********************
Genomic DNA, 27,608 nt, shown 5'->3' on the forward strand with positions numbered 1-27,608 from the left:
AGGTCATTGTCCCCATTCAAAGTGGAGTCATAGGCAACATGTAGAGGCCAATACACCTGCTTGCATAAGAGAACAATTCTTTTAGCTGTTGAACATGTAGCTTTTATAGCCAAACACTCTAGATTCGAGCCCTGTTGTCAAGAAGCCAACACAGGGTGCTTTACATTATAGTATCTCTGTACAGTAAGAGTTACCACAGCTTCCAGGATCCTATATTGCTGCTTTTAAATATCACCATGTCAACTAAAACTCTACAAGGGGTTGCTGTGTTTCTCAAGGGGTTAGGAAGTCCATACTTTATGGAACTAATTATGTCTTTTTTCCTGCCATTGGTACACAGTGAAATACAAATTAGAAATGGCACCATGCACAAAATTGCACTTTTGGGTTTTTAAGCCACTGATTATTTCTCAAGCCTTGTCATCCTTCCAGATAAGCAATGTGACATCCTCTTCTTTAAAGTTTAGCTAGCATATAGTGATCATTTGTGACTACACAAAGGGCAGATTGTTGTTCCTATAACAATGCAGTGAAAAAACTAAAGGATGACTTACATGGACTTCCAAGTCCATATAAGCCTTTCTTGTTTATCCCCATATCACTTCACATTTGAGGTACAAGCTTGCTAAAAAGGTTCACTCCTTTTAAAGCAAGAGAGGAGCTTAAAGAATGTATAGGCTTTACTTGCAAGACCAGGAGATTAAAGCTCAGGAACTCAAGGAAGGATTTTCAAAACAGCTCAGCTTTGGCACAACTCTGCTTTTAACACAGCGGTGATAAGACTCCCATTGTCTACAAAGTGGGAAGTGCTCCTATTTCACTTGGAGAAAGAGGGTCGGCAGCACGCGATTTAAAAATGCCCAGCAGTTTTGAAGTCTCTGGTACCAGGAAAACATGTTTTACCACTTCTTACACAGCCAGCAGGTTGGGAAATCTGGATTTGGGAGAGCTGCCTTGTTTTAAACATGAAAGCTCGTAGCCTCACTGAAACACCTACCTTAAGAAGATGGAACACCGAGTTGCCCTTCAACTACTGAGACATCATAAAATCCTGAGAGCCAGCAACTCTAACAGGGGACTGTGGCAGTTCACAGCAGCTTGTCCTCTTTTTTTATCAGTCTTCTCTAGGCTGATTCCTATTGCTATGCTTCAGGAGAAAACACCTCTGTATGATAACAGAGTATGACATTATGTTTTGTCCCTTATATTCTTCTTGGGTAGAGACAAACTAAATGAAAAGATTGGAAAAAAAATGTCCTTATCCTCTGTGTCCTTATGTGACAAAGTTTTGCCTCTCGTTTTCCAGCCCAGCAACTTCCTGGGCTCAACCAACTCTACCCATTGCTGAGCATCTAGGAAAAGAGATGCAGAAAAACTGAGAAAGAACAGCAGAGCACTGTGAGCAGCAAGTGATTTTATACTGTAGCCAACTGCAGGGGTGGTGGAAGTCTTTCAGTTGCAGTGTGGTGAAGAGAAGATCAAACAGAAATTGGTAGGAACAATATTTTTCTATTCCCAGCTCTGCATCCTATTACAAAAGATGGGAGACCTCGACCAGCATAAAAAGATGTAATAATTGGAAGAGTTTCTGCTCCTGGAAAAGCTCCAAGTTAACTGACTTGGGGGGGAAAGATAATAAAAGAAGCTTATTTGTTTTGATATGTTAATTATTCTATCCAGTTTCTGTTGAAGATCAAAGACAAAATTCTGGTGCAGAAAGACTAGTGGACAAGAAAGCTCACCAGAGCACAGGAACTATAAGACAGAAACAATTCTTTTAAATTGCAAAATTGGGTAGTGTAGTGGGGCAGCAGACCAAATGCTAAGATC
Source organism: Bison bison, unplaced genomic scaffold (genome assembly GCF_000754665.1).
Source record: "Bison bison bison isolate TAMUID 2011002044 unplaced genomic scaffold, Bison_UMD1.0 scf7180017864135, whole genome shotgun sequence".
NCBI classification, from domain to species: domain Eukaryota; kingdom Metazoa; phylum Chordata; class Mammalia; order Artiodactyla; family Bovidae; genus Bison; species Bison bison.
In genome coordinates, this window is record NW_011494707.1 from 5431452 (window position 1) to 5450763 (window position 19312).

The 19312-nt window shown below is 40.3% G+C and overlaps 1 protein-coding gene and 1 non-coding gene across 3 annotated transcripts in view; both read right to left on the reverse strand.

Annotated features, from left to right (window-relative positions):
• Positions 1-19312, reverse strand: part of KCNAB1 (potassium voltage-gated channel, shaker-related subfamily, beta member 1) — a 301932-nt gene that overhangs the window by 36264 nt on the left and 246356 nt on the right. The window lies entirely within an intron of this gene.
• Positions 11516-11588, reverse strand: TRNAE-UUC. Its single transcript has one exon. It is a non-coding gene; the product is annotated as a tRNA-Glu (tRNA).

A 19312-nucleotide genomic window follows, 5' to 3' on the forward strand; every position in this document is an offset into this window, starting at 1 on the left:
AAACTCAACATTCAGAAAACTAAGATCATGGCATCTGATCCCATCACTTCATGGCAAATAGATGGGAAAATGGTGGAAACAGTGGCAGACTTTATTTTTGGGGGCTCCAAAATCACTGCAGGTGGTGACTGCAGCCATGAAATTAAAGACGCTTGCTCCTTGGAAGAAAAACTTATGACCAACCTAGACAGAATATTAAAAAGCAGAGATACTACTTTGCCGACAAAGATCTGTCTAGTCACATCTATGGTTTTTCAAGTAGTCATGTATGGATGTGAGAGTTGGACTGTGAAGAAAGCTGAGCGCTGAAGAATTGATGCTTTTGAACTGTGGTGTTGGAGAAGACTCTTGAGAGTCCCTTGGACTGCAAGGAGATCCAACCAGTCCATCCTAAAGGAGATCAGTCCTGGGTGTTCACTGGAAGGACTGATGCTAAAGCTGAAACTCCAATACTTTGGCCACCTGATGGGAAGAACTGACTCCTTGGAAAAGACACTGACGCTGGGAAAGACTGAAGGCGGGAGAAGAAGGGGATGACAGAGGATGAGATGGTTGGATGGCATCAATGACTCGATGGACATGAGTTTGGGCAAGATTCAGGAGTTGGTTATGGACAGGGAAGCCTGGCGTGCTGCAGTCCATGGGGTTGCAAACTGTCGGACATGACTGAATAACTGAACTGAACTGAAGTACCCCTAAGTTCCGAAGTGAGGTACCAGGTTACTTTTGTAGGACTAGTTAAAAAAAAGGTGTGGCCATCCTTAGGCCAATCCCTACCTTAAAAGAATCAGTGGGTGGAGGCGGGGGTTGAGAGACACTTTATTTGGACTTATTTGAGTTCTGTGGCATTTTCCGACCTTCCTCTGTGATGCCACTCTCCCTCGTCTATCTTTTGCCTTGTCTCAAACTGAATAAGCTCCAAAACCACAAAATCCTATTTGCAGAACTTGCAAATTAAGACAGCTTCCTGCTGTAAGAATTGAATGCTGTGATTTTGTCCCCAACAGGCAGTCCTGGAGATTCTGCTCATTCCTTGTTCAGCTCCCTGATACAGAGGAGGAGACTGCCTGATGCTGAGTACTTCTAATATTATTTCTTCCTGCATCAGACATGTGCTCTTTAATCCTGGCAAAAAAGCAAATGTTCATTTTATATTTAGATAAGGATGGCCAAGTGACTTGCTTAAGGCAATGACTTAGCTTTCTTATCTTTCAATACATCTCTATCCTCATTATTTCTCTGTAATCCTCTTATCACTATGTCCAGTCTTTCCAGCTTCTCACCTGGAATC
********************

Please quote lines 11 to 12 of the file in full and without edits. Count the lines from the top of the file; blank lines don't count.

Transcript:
A 19312-nucleotide genomic window follows, 5' to 3' on the forward strand; every position in this document is an offset into this window, starting at 1 on the left:
AAACTCAACATTCAGAAAACTAAGATCATGGCATCTGATCCCATCACTTCATGGCAAATAGATGGGAAAATGGTGGAAACAGTGGCAGACTTTATTTTTGGGGGCTCCAAAATCACTGCAGGTGGTGACTGCAGCCATGAAATTAAAGACGCTTGCTCCTTGGAAGAAAAACTTATGACCAACCTAGACAGAATATTAAAAAGCAGAGATACTACTTTGCCGACAAAGATCTGTCTAGTCACATCTATGGTTTTTCAAGTAGTCATGTATGGATGTGAGAGTTGGACTGTGAAGAAAGCTGAGCGCTGAAGAATTGATGCTTTTGAACTGTGGTGTTGGAGAAGACTCTTGAGAGTCCCTTGGACTGCAAGGAGATCCAACCAGTCCATCCTAAAGGAGATCAGTCCTGGGTGTTCACTGGAAGGACTGATGCTAAAGCTGAAACTCCAATACTTTGGCCACCTGATGGGAAGAACTGACTCCTTGGAAAAGACACTGACGCTGGGAAAGACTGAAGGCGGGAGAAGAAGGGGATGACAGAGGATGAGATGGTTGGATGGCATCAATGACTCGATGGACATGAGTTTGGGCAAGATTCAGGAGTTGGTTATGGACAGGGAAGCCTGGCGTGCTGCAGTCCATGGGGTTGCAAACTGTCGGACATGACTGAATAACTGAACTGAACTGAAGTACCCCTAAGTTCCGAAGTGAGGTACCAGGTTACTTTTGTAGGACTAGTTAAAAAAAAGGTGTGGCCATCCTTAGGCCAATCCCTACCTTAAAAGAATCAGTGGGTGGAGGCGGGGGTTGAGAGACACTTTATTTGGACTTATTTGAGTTCTGTGGCATTTTCCGACCTTCCTCTGTGATGCCACTCTCCCTCGTCTATCTTTTGCCTTGTCTCAAACTGAATAAGCTCCAAAACCACAAAATCCTATTTGCAGAACTTGCAAATTAAGACAGCTTCCTGCTGTAAGAATTGAATGCTGTGATTTTGTCCCCAACAGGCAGTCCTGGAGATTCTGCTCATTCCTTGTTCAGCTCCCTGATACAGAGGAGGAGACTGCCTGATGCTGAGTACTTCTAATATTATTTCTTCCTGCATCAGACATGTGCTCTTTAATCCTGGCAAAAAAGCAAATGTTCATTTTATATTTAGATAAGGATGGCCAAGTGACTTGCTTAAGGCAATGACTTAGCTTTCTTATCTTTCAATACATCTCTATCCTCATTATTTCTCTGTAATCCTCTTATCACTATGTCCAGTCTTTCCAGCTTCTCACCTGGAATC